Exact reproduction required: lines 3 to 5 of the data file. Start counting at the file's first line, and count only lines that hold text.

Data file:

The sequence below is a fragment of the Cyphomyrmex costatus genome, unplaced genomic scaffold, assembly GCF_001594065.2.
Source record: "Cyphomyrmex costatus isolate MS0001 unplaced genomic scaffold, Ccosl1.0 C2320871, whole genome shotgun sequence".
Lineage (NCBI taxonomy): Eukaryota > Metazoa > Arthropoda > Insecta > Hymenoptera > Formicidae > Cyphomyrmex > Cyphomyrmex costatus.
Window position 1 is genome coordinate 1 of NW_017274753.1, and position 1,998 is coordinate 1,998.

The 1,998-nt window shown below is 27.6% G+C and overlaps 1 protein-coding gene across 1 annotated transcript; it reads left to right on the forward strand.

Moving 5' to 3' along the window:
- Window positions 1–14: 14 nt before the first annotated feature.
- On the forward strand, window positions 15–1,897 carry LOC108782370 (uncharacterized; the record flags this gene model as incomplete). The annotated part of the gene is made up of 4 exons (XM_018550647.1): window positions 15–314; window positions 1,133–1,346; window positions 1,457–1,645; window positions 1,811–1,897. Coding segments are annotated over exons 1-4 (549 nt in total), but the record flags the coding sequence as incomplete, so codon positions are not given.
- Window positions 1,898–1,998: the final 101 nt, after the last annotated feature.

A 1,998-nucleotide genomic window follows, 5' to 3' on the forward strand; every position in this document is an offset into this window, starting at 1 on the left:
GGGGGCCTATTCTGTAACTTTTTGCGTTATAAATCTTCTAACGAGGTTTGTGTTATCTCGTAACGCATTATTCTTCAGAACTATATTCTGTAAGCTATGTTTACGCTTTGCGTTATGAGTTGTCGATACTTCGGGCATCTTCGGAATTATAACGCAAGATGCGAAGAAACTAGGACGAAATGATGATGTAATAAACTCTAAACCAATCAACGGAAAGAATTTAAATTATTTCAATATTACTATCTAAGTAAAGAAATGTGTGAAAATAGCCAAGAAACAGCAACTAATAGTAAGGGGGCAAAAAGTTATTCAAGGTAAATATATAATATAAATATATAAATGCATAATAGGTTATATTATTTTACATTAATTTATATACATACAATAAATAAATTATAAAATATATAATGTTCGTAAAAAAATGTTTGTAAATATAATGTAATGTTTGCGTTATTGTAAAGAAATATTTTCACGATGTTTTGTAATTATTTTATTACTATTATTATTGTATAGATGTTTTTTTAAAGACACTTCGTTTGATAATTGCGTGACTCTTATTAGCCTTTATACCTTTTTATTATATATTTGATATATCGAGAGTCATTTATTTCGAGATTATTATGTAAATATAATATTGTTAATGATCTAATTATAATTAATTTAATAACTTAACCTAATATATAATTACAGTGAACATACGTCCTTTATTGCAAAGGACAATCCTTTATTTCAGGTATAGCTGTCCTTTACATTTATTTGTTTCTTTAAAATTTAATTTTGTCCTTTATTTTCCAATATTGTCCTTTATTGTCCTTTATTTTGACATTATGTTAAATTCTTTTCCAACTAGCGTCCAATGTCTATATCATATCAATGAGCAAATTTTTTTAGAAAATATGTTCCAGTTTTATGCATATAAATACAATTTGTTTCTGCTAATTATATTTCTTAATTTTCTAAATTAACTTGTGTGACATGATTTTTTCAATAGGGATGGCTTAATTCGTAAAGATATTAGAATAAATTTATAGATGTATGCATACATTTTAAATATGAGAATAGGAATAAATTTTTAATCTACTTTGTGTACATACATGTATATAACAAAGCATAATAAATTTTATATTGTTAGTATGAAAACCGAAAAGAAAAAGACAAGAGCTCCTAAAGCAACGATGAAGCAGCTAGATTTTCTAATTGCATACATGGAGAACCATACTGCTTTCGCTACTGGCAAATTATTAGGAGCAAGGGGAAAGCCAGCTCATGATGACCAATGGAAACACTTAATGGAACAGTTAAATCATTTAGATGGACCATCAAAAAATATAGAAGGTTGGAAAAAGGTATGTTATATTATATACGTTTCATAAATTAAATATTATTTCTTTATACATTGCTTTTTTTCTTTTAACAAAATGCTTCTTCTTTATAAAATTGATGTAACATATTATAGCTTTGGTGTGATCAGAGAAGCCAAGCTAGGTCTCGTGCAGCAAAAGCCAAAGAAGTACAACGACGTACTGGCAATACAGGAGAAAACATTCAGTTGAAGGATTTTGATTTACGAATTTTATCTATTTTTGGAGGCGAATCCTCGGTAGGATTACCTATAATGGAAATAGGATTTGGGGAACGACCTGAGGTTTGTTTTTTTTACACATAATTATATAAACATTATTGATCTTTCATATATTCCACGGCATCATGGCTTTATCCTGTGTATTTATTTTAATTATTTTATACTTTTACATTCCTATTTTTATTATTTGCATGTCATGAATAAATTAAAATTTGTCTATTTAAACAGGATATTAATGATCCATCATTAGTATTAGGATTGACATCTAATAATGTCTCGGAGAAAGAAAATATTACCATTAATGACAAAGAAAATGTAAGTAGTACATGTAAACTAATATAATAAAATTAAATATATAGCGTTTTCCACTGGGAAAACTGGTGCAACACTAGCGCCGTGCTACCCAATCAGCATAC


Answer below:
Lineage (NCBI taxonomy): Eukaryota > Metazoa > Arthropoda > Insecta > Hymenoptera > Formicidae > Cyphomyrmex > Cyphomyrmex costatus.
Window position 1 is genome coordinate 1 of NW_017274753.1, and position 1,998 is coordinate 1,998.

The 1,998-nt window shown below is 27.6% G+C and overlaps 1 protein-coding gene across 1 annotated transcript; it reads left to right on the forward strand.